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My job is to help organizations do a better job of lubricating and maintaining their machinery. For this reason, the people I work with typically understand the importance of having an effective lubrication program and have made a commitment to improve their lubrication practices. Although good intentions and the desire to improve lubrication are common, world-class lubrication programs are not. Lubrication practices in the average manufacturing facility are often so inadequate that the notion of achieving a world-class program seems like a pipe dream. This, however, is not the case.
With the right game plan, improvement is always possible. Developing and implementing a world-class lubrication program, like many endeavors, should be approached as a continuous process, not as a project of finite scope. So if you are like most folks and have difficulty getting traction in this venture, here are some potential solutions to five common roadblocks you’re likely to face.
Lack of Knowledge
Many people work hard to achieve little; and in some cases, their good intentions cause actual harm. One of the fundamental obstacles to lubrication excellence is a lack of understanding of its key elements. In order to be effective, individuals and organizations must obtain the appropriate level of knowledge and develop the appropriate skills. A lack of understanding is one of the most common causes of lubrication mistakes, such as using the wrong lubricant or contributing to lubricant contamination. Having an elementary knowledge of lubricant formulation, function and management methods enables personnel to become more involved in problem analysis and solution development.
Additionally, this enables personnel to comprehend the impact of their actions throughout their daily activities. This is a rather simple obstacle to overcome because lubrication training is readily available. The trick is to develop training standards and a skills assessment for the entire organization, not just offer a one-time training session to key individuals. A defined training program should be developed that spells out the required training for any job function that affects lubrication and provides skills standards for each.
No Game Plan
Sometimes the hardest part of the process is getting started. The best way to start improving is to assess the current state of your program. Benchmarking performance in key areas of lubrication will identify the greatest threats and the biggest opportunities. Based on the size of the opportunities and the resources required to address them, you can prioritize and develop an action plan, including target dates for completion of each individual action item.
Improvements to the lubricant storage facility and handling procedures are often the best place to start. Because this project doesn’t affect operations, it can be tackled at any time. It is a highly visible and tangible improvement to your program that indicates to others that you are serious about remediating your methods.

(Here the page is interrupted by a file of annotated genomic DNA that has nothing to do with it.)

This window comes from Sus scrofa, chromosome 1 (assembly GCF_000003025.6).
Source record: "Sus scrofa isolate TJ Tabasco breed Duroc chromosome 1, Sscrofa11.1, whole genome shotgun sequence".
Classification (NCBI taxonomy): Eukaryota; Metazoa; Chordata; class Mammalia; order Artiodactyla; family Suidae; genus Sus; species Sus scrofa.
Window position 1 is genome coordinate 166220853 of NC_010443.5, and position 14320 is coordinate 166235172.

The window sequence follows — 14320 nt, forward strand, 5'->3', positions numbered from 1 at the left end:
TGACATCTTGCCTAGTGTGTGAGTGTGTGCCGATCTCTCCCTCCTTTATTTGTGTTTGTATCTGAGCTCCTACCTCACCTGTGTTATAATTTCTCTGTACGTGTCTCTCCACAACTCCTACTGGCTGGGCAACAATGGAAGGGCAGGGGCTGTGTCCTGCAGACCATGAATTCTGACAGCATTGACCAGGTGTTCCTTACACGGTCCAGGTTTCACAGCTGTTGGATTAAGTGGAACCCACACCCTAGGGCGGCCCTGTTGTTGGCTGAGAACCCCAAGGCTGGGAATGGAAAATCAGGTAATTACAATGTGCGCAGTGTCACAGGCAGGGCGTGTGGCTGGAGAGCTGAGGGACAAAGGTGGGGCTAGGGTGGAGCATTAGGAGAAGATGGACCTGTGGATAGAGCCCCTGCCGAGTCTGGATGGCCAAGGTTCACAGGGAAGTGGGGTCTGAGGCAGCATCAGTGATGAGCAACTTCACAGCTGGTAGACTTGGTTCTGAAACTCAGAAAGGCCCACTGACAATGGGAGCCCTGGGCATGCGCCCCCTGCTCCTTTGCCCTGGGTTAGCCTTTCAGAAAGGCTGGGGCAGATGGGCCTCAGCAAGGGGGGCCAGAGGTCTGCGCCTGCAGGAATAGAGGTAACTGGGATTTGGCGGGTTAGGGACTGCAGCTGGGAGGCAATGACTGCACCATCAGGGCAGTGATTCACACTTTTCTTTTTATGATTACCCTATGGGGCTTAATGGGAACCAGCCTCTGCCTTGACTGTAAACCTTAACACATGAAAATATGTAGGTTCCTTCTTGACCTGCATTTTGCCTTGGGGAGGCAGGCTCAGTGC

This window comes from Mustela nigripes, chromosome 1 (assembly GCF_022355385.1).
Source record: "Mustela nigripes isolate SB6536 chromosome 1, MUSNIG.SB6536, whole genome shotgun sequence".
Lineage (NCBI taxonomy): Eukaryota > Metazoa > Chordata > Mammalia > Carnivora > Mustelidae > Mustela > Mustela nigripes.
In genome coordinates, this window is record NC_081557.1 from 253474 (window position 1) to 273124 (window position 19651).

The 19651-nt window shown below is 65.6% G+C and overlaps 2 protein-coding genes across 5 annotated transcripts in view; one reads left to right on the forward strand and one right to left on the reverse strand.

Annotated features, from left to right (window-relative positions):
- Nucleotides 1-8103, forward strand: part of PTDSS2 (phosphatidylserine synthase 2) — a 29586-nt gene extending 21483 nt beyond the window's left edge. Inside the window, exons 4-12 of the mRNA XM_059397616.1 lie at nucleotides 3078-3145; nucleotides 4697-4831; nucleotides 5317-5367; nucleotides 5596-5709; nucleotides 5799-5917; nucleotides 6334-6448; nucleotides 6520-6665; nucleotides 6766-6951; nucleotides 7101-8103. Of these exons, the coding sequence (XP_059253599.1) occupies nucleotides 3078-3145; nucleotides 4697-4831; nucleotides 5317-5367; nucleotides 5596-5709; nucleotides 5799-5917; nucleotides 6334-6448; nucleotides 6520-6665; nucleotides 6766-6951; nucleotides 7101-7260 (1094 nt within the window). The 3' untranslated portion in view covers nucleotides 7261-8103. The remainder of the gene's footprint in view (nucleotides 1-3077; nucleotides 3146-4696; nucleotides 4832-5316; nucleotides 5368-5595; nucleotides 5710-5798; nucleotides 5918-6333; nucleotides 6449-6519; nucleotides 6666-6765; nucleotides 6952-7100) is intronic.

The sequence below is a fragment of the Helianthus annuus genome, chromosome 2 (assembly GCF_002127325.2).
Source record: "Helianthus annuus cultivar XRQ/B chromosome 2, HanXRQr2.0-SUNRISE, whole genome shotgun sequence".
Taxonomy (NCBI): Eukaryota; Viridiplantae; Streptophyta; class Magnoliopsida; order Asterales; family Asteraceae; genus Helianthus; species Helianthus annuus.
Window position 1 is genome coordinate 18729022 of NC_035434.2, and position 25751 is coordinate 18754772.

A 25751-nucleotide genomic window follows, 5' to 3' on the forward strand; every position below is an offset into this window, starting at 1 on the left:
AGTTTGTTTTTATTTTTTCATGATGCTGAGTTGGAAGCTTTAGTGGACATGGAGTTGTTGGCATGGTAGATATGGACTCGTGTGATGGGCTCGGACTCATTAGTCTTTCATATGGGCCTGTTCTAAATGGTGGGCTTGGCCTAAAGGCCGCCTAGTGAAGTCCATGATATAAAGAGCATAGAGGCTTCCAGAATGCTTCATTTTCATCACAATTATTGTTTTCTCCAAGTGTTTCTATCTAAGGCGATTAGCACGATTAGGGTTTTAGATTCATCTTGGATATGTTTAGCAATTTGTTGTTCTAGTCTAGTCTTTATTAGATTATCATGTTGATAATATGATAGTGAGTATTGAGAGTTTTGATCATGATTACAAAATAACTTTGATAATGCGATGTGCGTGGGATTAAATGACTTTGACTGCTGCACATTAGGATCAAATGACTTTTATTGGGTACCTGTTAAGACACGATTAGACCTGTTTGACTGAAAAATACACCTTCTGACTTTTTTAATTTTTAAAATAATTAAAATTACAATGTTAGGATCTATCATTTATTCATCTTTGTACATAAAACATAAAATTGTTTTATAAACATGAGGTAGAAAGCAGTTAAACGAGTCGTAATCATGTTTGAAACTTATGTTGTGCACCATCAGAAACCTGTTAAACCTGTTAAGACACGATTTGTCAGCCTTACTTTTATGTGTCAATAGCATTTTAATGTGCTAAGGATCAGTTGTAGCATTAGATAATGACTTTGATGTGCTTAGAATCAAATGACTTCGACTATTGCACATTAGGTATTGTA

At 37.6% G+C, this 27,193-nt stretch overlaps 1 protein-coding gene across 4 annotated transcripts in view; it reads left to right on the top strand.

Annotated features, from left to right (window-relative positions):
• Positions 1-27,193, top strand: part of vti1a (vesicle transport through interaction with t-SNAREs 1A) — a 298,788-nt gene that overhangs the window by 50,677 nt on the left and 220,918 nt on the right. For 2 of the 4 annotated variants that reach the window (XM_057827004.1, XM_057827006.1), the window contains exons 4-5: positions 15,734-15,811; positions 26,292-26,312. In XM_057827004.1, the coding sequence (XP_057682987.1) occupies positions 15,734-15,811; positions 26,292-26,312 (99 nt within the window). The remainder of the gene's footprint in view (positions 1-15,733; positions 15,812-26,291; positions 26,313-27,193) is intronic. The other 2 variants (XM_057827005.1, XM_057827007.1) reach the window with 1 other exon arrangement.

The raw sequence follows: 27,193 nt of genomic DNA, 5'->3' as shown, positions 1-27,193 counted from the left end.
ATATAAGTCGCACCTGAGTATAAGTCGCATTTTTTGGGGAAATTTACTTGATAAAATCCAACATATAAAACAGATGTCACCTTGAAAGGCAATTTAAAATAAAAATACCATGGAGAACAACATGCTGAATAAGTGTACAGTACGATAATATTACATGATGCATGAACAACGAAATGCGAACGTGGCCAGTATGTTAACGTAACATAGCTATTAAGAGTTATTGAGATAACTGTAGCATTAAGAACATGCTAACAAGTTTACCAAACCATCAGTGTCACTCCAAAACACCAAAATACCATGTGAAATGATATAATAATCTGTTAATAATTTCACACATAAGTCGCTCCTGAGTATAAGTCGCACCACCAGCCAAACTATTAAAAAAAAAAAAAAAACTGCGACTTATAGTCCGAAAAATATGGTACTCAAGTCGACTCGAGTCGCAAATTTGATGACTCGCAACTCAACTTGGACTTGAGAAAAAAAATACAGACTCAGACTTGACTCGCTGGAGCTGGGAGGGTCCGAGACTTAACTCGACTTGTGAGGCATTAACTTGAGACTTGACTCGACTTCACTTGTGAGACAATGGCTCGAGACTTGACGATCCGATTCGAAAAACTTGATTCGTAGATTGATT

Not Enough Money or Time
This is a problem that affects us all. No matter how economically justifiable a project is, it seems there is seldom enough money to fix every problem to the extent we would like. The short answer to this problem is to make due. That doesn’t mean you shouldn’t lobby strongly for the necessary resources to execute lubrication, but rather to use what you have in the most effective way possible.
If you don’t have enough manpower to perform all of your preventive maintenance (PM) and you can’t get more, simply eliminate PMs, starting with those of least importance, until you have a manageable pool of work. Otherwise, you may miss critical PMs while trying to comply with other scheduled activities that have little or no value.
Lack of Support from Other Groups
This one is also quite common. A good lubrication program requires involvement from the entire organization. Production must support and, in some cases, lend a hand to the lubrication program. Procurement must allow the program to excel by not interfering with the selection of lubricants and related products and services. Finally, management must provide the appropriate support to allow the maintenance and reliability programs to flourish.
This requires an understanding of how reliability affects (and is affected by) every aspect of manufacturing and how lubrication fits into the overall goals. The solution is simple: education. It may be your responsibility as a maintenance and reliability professional to educate others in the organization on reliability issues. A good training program should include defined requirements for all who affect lubrication and reliability.
Lack of Documented Success
I am often disheartened when I hear stories of lubrication excellence that have no documented results. It is not enough to improve the program; you must also measure it. Metrics such as PM compliance and asset health should be utilized to track the quality of lubrication, and also to track the benefits realized by the execution of these activities. If you invest the time and expense to develop a world-class program, others will eventually ask for the results. The answer to this question should not be the generic response: “We are experiencing fewer failures.” The correct answer should be: “We are experiencing X percentage fewer failures, and thereby, we’re saving X dollars per year as a direct result of lubrication improvements.”
As you navigate this path, you will certainly encounter other roadblocks that sometimes call for creative solutions. Remember, you cannot fix this problem in one month, or even six months. Develop a game plan, set goals, measure your performance and observe the snowball effect that follows. Eventually, lubrication excellence will become a source of pride and profit for the entire organization.